Now I know that no one person/group/administration is to blame for this “crisis” but the way I see it, it started way before the current presidency…
In case you were interested the article can be found here:

Mike (profile) says:

Re: Facts?

Mike, you state that plenty of those people are paying, but then immediately state “even if they’re not.” Do you have any facts to prove the media wrong? I am a home owner, and see a lot more home auctions than ever before.

A lot more home auctions hardly means that everyone in your neighborhood has stopped paying their mortgage, right? The point is that even if MORE people aren’t paying their mortgages, the majority of people ARE still paying their mortgages, meaning those securities do have SOME amount of revenue coming in, and therefore are not worthless.

And the reason I stated that even if they were not, was to set up the hypothetical to prove that these assets are not “worthless.” Even if EVERYONE stopped paying their mortgages, these properties would still have value.

neil says:

Re: Re: Facts?

“Even if EVERYONE stopped paying their mortgages, these properties would still have value”.

Um, no!

if EVERYONE stopped paying their mortgages, then the properties will have zero value due to the fact that no one wants them. because if some one wants even one of them they whould buy it an be paying a mortgage on it. deffinition of everyone is all thus no one with a mortgage thus no one wants and if no one wants you have too much supply they walue drops to zero.

if you said if most people stopped paying their mortgages, then some one could still want the properties and your statment whould be correct but because you said everyone you are dead wrong.

Mike (profile) says:

Re: Re: Re: Facts?

if EVERYONE stopped paying their mortgages, then the properties will have zero value due to the fact that no one wants them. because if some one wants even one of them they whould buy it an be paying a mortgage on it.

Not quite. The properties may still have value to *others*.

Plus, you seem to be confusing value and price. The two things are different.

Rose M. Welch says:

Re: Facts?

What does being a home owner have to do with seeing home auctions? If anything, you’d think renters have more of a vested interest.

I have a sub-prime mortgage. We had a hard time securing financing because the only things we’d ever gotten loans for were vehicles, and those loans were paid on time and usually paid out before the due date… Which is apparently bad in an industry that lives off of interest. 🙂

We secured our loan on our own based on our actual income and we have no problem paying it every month. I buy less fresh fruit now, and the better cuts of meat are out of range. For my birthday (today, woot!) we’re having a home-cooked meal instead of going out… But the mortgage is not a problem.

If anything, the financial issues have made us take a good look on what we were doing with our ‘disposable’ income and rearranging accordingly… Which is a good thing no matter what the market is like.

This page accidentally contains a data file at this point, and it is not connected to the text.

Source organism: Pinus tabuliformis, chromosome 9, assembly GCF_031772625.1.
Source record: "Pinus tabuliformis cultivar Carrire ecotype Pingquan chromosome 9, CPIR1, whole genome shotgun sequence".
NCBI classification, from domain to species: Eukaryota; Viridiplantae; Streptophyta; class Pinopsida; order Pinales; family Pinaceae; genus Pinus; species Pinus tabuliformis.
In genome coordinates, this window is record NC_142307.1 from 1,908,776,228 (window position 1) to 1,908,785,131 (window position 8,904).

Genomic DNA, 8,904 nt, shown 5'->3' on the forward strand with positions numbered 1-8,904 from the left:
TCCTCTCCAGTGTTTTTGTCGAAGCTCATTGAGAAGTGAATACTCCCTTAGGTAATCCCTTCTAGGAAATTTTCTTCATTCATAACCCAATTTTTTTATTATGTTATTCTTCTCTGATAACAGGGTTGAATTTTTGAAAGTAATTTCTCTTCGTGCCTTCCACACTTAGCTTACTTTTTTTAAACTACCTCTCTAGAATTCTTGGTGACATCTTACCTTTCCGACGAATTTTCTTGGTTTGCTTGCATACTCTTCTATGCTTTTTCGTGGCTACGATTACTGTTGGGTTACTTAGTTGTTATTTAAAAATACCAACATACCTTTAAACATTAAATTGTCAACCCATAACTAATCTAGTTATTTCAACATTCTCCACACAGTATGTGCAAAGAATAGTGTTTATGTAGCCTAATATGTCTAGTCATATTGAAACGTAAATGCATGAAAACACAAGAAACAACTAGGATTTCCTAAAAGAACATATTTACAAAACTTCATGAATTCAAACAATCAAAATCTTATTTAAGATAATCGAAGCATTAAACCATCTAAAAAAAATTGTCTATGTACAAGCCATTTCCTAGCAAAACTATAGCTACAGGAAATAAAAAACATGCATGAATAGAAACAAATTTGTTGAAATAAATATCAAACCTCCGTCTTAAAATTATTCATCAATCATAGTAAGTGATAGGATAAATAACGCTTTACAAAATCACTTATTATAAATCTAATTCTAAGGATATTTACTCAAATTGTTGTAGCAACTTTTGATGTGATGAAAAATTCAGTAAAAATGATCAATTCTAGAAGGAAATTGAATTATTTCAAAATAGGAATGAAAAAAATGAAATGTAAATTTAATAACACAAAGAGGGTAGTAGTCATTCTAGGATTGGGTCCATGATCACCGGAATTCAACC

Anonymous Coward says:

Most home owners are indeed paying their bills.
But this crisis isn’t about the regular Joe Smoe paying his bills and who has good credit. It is about the loans given to people with no credit at insane %’s. And loans far beyond their means to pay back. And with current unemployment numbers being what they are …. well…. More people will fail to pay their bills.

It is about a system proposed by government and abused by companies allowing the sheriff of Nottingham to tax the hard working people of his city beyond their means. Except in the real world there is no hero in fancy tights to save the day and ensure ultimate fairness.

pluckyplum says:

stock injection

The stock injection plan is being heavily lobbied against by all the banking companies. To paraphrase from the excellent “This American Life” from this week, the bailout plan is like someone giving you $1000 to take all the crap from your basement. The stock injection is like someone giving you $1000, then moving into your house, rearranging all the furniture, bossing you around and possibly even kicking you out. From the bank’s perspective, they hate this plan, and even though it’s probably much better for the government and the taxpayers, their they will fight like hell to not let it happen.

Aaron Von Gauss (user link) says:

Wrong Solution to the Problem

The problem with the plan is that the “crisis” is not about a lack of funds, but rather it is about a lack of confidence. You can throw money at the problem, and it might help short term, but that isn’t going to restore the confidence – just postpone the event. What compounds the problem is now that you have all of this attention on the issue, investors and the public do stupid things which cause even more problems. Think of it as a self fulfilling prophecy.

Money is going to be needed to help correct the economy, but a single approach solution will not work.

the_dukeman (profile) says:

property values

After looking at the 1980’s S&L bailout, this current mortgage situation could well be fallout from that. Until the early 1980’s property values slowly and steadily rose, making real estate a sound investment. By the time the S&L bailout occurred, they were out of control. Since the bailout was in no small part based on hoping these values would gain again after the inevitable slump from the financial institution failures with bad mortgages, they fulfilled their own prophecy by soon escalating the property values again for no other reason than to try to make their money back from buying the toxic assets. When investors saw how much the prices were inflated, and that folks were willing to pay those escalating prices, an investment price spiral ensued.